Elsewhere, the OSCE reports that in Banja Luka, stronghold of Bosnian Serb President Biljana Plavsic, the party of her rival, indicted war criminal Radovan Karadzic, was smashed, coming fifth out of 11 parties. Karadzic was formerly President of the hard-line Serb Democratic Party, which won seven out of 70 seats. Meanwhile, a second municipality in the Muslim-Croat Federation came under control of Serbs, who won 14 out of 15 seats in the Croat-held Bosansko Grahovo.

The municipality lies in a region where Serbs numbered 95 percent of the population before the war, but were expelled in a final push by Croat forces at the end of the war in 1995. If neighboring municipalities go the same way, as expected, Serbs will control three strategic towns, isolating a corner of the Muslim-Croat Federation in the northwest of Bosnia.

In the Northeast around the town of Tuzla, which has traditionally been anti-nationalist, opposition parties did not win any of the three surrounding municipalities outright, but will be well represented on the councils.

The coalition led by the Party of Democratic Action (SDA) of Alija Izetbegovic, chairman of Bosnia's collective presidency, won two of the three councils and had exactly half the seats on the third.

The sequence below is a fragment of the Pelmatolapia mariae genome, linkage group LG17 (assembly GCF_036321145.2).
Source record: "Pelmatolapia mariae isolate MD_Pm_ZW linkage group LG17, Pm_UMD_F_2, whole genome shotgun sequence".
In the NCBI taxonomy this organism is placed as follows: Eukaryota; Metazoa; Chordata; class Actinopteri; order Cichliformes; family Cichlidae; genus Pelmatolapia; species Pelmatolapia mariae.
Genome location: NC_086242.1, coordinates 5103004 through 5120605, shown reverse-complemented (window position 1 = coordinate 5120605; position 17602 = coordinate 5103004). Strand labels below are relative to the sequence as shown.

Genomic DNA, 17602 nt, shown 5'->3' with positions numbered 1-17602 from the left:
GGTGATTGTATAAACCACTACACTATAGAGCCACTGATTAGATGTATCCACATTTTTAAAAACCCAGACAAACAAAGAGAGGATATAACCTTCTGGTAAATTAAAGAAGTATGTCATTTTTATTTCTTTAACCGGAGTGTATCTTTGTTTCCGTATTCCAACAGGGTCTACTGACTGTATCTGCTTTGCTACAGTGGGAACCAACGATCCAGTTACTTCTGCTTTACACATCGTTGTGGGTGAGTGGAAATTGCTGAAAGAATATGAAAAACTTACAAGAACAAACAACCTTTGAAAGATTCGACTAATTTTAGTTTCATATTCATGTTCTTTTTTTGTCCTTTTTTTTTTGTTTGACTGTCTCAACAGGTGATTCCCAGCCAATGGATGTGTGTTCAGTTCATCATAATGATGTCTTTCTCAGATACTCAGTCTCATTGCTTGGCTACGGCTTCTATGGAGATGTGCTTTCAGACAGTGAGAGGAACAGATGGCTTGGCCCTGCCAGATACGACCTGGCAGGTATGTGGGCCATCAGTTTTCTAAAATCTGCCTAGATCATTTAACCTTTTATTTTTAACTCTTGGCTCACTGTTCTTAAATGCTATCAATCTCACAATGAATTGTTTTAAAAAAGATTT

Opposition Serb parties made gains in two municipalities in the central northern part of the Serb Republic, winning a quarter of the seats in each. Both councils will be divided between a mixture of Serb parties, including hard-liners.

The international community hopes that installing multi-ethnic councils will make it easier for refugees to return home. But the big problem, as all working closely with the process agree, will be in making the councils function.

Ambassador Frowick of the OSCE says the international community has anticipated that difficulty and has a solid concept in place for meeting the challenge.

As Frowick put it: "It will require teamwork and a steadfast, unrelenting will to consolidate the peace."

But another diplomat, speaking on condition of anonymity said: "They might as well expect a miracle."